Ophelia will impact R-C area

Published 12:00 am Tuesday, September 13, 2005

Don't let your guard down just yet.

Even though Hurricane Ophelia was downgraded to a tropical storm Monday afternoon, local emergency management officials warned Roanoke-Chowan area residents that the storm remained a threat for northeastern North Carolina with stiff winds and the possibility of flash flooding.

At 2 p.m. on Monday, Ophelia was packing sustained winds of 70 mph, just under hurricane strength. It was located 255 miles south-southwest of Cape Hatteras and was moving at a snail's pace n approximately 4 mph to the north-northwest.

Tropical storm force winds (at least 30 mph) extended 160 miles from its center.

Due to its uncertain track, one that has wavered since Ophelia developed last week off the mid-Florida coast, National Weather Service officials are now estimating the storm will make landfall Wednesday somewhere along southeast North Carolina coast. It is then predicted to turn north and then northeast as it gains speed and accelerates off the northern Outer Banks.

Meanwhile, local officials are keeping close tabs on the storm.

"The track is still not certain, but it looks like we'll dodge a bullet this time around," said Northampton County EMS Director Ronald Storey. "The storm is fairly large, so its outer fringes and rain bands may creep close enough to us to cause a few headaches."

Storey said early predictions were for 5-6 inches of rain along the I-95 corridor, but that now seems to be an overestimation.

"The way it looks right now, we'll get about an inch of rain out of this storm, maybe two inches at the worse," he said. "We're monitoring it very closely. We don't want to let our guard down."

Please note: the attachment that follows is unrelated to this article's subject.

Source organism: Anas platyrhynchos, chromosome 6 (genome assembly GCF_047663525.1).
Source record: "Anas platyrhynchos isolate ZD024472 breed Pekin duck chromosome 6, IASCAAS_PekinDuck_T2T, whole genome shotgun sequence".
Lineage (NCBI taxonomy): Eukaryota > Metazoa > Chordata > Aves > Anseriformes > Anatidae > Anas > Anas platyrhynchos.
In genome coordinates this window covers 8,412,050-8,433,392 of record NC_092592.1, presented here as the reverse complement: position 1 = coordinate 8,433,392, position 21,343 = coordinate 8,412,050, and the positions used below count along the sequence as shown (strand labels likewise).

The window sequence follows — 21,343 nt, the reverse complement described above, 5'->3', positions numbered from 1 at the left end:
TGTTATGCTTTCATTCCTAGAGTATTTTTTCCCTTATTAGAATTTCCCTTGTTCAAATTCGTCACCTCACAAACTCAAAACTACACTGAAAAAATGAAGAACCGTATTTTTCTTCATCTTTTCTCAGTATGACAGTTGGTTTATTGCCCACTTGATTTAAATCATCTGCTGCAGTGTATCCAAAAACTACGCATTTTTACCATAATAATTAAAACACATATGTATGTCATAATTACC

Hertford County EMS Director Charles Jones was also keeping an eye on the tropical system.

"It's just one of those wait-and-see things," Jones noted. "From what we're being told, the storm may be nothing more than a rainmaker for us. If it comes up the (Albemarle) sound like we're expecting to do, we'll see the things typical with a system of this size n tropical storm force winds, rain and some isolated power outages due to fallen trees and limbs on power lines."

Jones said the State Office of Emergency Management had activated the National Guard, NC Forest Service personnel and a trio of swift water rescue teams just in case.

"I don't see it as a significant storm, but that's not to say we need to drop our guard," Jones concluded. "We'll continue to monitor the storm very closely and we'll be right here ‘round the clock to serve the people of Hertford County."

A storm warning and small craft advisory are in effect for the Albemarle Sound and Chowan River. East winds, increasing to as high as 70 knots, and five-foot waves are expected by Wednesday night.

Local weather conditions are expected to improve later in the day on Thursday. The extended forecast calls for mostly sunny skies and a high in the mid-80's by Friday.

Federal officials warn that any storm, even a strong tropical storm or category one hurricane,

poses serious danger.

Following is a list of actions that individuals should undertake and supplies to gather before Ophelia’s anticipated landfall:

Plan a safe evacuation route and identify safe shelter space within your area. Those in storm surge zones, in flood zones, or in less than standard housing should be especially vigilant in preparing disaster plans.

Have disaster supplies on hand, including: flashlight, portable battery-operated radio and extra batteries, first-aid kit, emergency food and water (including a non-electric can opener), essential medicines, cash and credit cards, sturdy shoes and a change of clothing, and copies of important papers (bank statements, insurance records, deeds, etc.).

Check your emergency supplies. Store drinking water in clean bathtubs, jugs, bottles and available cooking pots.

Bring in outdoor objects such as lawn furniture, toys and garden tools; anchor objects that cannot be brought inside but that could be wind-tossed.

Fuel your car and review evacuation routes.